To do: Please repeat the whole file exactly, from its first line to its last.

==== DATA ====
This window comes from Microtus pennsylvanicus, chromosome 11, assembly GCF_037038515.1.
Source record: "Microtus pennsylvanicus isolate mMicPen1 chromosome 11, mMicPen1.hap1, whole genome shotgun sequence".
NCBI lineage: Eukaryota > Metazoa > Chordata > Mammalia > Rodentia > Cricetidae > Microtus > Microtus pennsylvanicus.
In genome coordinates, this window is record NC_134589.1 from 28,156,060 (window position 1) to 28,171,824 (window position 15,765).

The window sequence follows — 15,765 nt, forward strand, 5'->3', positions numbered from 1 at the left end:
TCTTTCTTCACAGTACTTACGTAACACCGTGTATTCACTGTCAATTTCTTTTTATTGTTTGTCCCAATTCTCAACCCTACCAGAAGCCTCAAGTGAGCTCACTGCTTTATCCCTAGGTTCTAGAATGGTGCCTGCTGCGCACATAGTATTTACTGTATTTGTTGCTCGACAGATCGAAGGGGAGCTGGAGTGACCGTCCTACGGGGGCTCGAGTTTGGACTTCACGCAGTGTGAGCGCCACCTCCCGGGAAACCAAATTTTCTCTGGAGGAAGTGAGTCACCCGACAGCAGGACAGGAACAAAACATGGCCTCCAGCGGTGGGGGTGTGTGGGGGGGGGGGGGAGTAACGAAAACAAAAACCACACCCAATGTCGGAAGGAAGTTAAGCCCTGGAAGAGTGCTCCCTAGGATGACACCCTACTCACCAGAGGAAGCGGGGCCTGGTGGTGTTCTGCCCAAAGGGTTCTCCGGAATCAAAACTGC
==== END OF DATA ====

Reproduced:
This window comes from Microtus pennsylvanicus, chromosome 11, assembly GCF_037038515.1.
Source record: "Microtus pennsylvanicus isolate mMicPen1 chromosome 11, mMicPen1.hap1, whole genome shotgun sequence".
NCBI lineage: Eukaryota > Metazoa > Chordata > Mammalia > Rodentia > Cricetidae > Microtus > Microtus pennsylvanicus.
In genome coordinates, this window is record NC_134589.1 from 28,156,060 (window position 1) to 28,171,824 (window position 15,765).

The window sequence follows — 15,765 nt, forward strand, 5'->3', positions numbered from 1 at the left end:
TCTTTCTTCACAGTACTTACGTAACACCGTGTATTCACTGTCAATTTCTTTTTATTGTTTGTCCCAATTCTCAACCCTACCAGAAGCCTCAAGTGAGCTCACTGCTTTATCCCTAGGTTCTAGAATGGTGCCTGCTGCGCACATAGTATTTACTGTATTTGTTGCTCGACAGATCGAAGGGGAGCTGGAGTGACCGTCCTACGGGGGCTCGAGTTTGGACTTCACGCAGTGTGAGCGCCACCTCCCGGGAAACCAAATTTTCTCTGGAGGAAGTGAGTCACCCGACAGCAGGACAGGAACAAAACATGGCCTCCAGCGGTGGGGGTGTGTGGGGGGGGGGGGGAGTAACGAAAACAAAAACCACACCCAATGTCGGAAGGAAGTTAAGCCCTGGAAGAGTGCTCCCTAGGATGACACCCTACTCACCAGAGGAAGCGGGGCCTGGTGGTGTTCTGCCCAAAGGGTTCTCCGGAATCAAAACTGC